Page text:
By Diana Drumm | The Playlist May 2, 2013 at 8:29PM
Director Nicholas Wranthall has a resume ranging from music videos to PBS documentaries and therefore should be able to convey both the serious and pop aspects of Vidal’s career, but unfortunately, the film appears to be a jumbling together of some really great footage – from interviews with the man himself throughout his final years to a near-heartbreaking discussion with the late Christopher Hitchens (the real or self-acclaimed Vidal heir, depends on who you believe) to vintage footage of famous Vidal moments, including the infamous Buckley vs. Vidal debates and the Norman Mailer incident (apparently, the film’s production team is still seeking funding for the rights to a bunch of the footage and photos, or at least they were at the time of the screening). Wranthall admitted at the screening that we attended that the version we would be watching had been sent in to Tribeca about a week before and that would explain why it felt like a rushed editing job, lacking the necessary narrative structure to go from being a general overview to a compelling documentary.
Following a chronological order with a few too many thematic quotes thrown in (the effect being like that of a PowerPoint presentation), Wranthall was able to touch on most aspects of Vidal’s vast life, but did not succeed in giving an in-depth portrait of the man, although the film was full of compelling interviews. As someone who stumbled upon Vidal’s “Myra Breckinridge” in college due to the Mae West-starring cult classic and has gone on to appreciate his historical fiction, television, film and theater scripts, and large collection essays, I wanted to learn more from this documentary, things that wouldn’t be at my fingertips via the magic of Wikipedia and Google. Certain moments were awe-inspiring, like Gore Vidal contemplating life and death at his gravesite, and others were puzzling like Vidal’s adamant protestation that he and his partner Howard Austen did not have a sexual relationship. Rather than trying to touch on every aspect of Vidal’s life, 'Amnesia' should have focused on one strain or broken it up into more focused chapters – politics, sexuality, public persona, literary achievements, etc.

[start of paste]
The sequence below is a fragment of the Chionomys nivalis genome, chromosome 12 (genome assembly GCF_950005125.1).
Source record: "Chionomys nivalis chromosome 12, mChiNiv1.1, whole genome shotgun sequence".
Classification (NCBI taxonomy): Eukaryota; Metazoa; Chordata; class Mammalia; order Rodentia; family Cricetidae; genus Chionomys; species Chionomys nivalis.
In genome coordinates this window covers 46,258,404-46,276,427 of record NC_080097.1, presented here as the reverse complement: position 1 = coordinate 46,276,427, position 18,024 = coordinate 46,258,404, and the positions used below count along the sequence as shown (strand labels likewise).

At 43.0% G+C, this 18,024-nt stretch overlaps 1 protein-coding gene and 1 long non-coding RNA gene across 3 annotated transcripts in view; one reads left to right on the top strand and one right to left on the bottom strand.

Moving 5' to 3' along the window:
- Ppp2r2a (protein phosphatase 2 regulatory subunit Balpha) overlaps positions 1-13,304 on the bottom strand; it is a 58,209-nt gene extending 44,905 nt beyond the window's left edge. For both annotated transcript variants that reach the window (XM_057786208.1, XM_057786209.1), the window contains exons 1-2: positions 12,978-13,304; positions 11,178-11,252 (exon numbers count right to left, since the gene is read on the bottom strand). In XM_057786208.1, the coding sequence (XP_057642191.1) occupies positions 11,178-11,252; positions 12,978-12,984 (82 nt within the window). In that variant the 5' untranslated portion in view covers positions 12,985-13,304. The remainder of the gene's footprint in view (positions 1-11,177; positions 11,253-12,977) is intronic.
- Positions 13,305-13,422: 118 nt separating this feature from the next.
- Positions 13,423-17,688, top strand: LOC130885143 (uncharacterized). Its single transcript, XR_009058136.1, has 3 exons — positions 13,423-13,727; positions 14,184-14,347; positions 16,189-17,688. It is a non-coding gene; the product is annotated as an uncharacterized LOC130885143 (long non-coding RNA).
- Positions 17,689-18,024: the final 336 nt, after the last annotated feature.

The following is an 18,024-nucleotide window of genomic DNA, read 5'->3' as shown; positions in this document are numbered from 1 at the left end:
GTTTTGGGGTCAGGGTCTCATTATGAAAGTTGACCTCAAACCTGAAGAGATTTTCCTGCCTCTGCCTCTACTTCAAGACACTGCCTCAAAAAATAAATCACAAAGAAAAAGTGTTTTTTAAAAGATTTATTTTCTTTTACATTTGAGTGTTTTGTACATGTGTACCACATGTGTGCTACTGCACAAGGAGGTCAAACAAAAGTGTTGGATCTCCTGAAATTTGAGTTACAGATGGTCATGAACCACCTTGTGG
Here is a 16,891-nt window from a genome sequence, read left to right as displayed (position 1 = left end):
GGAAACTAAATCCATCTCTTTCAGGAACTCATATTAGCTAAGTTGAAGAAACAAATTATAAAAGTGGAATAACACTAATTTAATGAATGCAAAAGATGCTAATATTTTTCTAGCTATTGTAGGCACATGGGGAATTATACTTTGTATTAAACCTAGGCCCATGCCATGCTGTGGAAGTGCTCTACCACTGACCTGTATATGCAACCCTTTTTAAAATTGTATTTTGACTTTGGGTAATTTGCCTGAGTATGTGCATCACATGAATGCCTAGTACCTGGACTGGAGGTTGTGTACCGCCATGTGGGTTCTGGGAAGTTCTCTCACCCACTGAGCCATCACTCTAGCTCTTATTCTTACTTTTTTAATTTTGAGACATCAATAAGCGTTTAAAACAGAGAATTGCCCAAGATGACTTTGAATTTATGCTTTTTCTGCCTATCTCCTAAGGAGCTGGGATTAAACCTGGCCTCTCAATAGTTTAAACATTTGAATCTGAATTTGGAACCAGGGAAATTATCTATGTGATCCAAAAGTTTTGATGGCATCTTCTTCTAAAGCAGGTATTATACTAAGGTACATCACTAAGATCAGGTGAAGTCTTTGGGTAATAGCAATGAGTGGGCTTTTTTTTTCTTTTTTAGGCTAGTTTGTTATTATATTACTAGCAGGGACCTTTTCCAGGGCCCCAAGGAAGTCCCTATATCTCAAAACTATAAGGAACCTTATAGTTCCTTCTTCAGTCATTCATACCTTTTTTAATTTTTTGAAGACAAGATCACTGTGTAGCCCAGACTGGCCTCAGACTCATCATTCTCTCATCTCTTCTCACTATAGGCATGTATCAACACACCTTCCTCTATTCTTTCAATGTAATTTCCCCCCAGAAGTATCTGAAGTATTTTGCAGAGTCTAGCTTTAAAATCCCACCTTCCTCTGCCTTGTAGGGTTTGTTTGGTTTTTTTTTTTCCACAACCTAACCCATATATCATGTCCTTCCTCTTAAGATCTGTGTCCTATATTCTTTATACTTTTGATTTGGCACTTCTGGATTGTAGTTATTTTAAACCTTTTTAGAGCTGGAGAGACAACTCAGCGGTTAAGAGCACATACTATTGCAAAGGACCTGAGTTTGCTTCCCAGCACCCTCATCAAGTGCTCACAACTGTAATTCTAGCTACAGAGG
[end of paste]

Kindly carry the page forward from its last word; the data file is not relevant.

This film is a decent round-up of Vidal’s life and would be fine as a biography tool in a school course on Vidal, but doesn’t suffice for a feature-length documentary on someone described in his NYT obit as “the elegant, acerbic all-around man of letters who presided with a certain relish over what he declared to be the end of American civilization.” Lacking the style necessary to tell the story of one of the greater personas of the 20th century, “Gore Vidal: The United States of Amnesia” will be forgotten unless improvements are made. [B-, until further notice]